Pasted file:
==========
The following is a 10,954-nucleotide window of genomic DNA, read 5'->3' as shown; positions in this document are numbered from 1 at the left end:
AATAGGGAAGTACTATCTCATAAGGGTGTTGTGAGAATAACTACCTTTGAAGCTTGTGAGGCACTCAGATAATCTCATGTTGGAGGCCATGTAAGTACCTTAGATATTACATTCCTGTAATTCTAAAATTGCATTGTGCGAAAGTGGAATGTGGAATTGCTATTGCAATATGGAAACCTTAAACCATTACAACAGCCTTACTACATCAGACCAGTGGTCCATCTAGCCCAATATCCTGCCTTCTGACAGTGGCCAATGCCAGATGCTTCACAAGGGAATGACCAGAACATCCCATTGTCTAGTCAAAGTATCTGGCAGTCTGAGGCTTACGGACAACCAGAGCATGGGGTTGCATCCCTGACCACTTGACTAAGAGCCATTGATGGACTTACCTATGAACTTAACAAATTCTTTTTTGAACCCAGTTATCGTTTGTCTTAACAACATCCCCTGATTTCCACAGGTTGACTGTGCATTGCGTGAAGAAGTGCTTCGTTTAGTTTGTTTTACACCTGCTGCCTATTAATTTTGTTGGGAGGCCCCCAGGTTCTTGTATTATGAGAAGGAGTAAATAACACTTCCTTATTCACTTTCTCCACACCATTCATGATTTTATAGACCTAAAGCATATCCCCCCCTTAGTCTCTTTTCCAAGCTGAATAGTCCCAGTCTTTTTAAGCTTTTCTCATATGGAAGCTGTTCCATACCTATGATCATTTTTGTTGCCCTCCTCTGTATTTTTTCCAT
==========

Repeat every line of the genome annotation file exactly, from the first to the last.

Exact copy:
The following is a 10,954-nucleotide window of genomic DNA, read 5'->3' as shown; positions in this document are numbered from 1 at the left end:
AATAGGGAAGTACTATCTCATAAGGGTGTTGTGAGAATAACTACCTTTGAAGCTTGTGAGGCACTCAGATAATCTCATGTTGGAGGCCATGTAAGTACCTTAGATATTACATTCCTGTAATTCTAAAATTGCATTGTGCGAAAGTGGAATGTGGAATTGCTATTGCAATATGGAAACCTTAAACCATTACAACAGCCTTACTACATCAGACCAGTGGTCCATCTAGCCCAATATCCTGCCTTCTGACAGTGGCCAATGCCAGATGCTTCACAAGGGAATGACCAGAACATCCCATTGTCTAGTCAAAGTATCTGGCAGTCTGAGGCTTACGGACAACCAGAGCATGGGGTTGCATCCCTGACCACTTGACTAAGAGCCATTGATGGACTTACCTATGAACTTAACAAATTCTTTTTTGAACCCAGTTATCGTTTGTCTTAACAACATCCCCTGATTTCCACAGGTTGACTGTGCATTGCGTGAAGAAGTGCTTCGTTTAGTTTGTTTTACACCTGCTGCCTATTAATTTTGTTGGGAGGCCCCCAGGTTCTTGTATTATGAGAAGGAGTAAATAACACTTCCTTATTCACTTTCTCCACACCATTCATGATTTTATAGACCTAAAGCATATCCCCCCCTTAGTCTCTTTTCCAAGCTGAATAGTCCCAGTCTTTTTAAGCTTTTCTCATATGGAAGCTGTTCCATACCTATGATCATTTTTGTTGCCCTCCTCTGTATTTTTTCCAT